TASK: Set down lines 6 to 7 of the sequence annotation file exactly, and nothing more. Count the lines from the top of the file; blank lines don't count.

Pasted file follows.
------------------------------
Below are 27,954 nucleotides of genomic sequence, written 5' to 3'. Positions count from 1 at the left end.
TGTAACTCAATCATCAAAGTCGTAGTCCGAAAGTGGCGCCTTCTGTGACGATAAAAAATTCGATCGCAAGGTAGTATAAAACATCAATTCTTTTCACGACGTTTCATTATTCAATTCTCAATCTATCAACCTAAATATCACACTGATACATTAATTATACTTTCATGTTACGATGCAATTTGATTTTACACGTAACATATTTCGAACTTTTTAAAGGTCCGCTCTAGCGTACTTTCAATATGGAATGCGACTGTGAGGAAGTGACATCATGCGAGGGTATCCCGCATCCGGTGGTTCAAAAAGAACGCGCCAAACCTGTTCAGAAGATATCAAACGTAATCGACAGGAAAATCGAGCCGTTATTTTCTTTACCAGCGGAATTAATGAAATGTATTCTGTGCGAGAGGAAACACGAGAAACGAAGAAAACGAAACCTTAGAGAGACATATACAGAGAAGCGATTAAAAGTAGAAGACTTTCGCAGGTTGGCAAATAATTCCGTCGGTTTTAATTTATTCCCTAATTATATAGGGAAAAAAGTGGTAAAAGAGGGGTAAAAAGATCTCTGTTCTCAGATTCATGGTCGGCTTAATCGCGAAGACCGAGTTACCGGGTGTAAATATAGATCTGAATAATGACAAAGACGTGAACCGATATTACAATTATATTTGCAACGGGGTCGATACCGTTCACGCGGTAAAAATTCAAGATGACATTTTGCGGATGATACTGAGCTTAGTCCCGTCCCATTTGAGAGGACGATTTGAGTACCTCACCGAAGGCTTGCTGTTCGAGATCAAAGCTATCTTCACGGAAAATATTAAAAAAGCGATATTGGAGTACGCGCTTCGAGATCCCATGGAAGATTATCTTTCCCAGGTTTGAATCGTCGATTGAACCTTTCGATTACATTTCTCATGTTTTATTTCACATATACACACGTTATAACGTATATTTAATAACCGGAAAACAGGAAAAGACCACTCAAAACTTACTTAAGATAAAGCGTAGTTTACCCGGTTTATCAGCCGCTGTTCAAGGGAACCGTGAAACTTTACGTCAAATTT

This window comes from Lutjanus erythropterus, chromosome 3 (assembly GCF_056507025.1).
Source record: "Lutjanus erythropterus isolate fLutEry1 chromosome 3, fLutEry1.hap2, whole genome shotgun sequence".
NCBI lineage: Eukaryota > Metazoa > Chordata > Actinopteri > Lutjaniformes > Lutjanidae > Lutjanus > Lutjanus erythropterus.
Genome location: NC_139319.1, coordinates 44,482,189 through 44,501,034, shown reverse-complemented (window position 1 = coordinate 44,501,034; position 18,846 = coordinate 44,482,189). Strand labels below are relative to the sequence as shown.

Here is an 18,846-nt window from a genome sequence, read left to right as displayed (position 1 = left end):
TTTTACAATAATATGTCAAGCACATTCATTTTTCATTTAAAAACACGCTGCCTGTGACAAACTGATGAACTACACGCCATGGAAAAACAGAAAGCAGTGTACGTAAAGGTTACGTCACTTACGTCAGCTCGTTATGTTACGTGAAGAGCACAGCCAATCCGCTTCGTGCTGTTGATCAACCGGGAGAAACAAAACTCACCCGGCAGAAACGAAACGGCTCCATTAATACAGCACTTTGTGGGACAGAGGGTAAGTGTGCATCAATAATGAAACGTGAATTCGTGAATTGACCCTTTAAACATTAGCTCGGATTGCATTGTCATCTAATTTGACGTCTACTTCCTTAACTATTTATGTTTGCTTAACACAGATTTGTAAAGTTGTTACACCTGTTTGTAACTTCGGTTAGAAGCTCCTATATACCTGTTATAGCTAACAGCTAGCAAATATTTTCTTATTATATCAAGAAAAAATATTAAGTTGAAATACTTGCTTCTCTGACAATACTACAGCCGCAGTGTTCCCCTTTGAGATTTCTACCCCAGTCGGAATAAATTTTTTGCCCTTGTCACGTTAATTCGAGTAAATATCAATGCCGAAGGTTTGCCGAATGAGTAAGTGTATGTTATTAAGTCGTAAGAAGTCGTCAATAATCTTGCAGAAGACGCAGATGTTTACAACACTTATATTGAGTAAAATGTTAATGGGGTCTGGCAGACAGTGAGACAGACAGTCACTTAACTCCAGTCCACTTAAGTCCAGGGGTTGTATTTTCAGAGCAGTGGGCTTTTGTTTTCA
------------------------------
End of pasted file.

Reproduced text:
Genome location: NC_139319.1, coordinates 44,482,189 through 44,501,034, shown reverse-complemented (window position 1 = coordinate 44,501,034; position 18,846 = coordinate 44,482,189). Strand labels below are relative to the sequence as shown.

Here is an 18,846-nt window from a genome sequence, read left to right as displayed (position 1 = left end):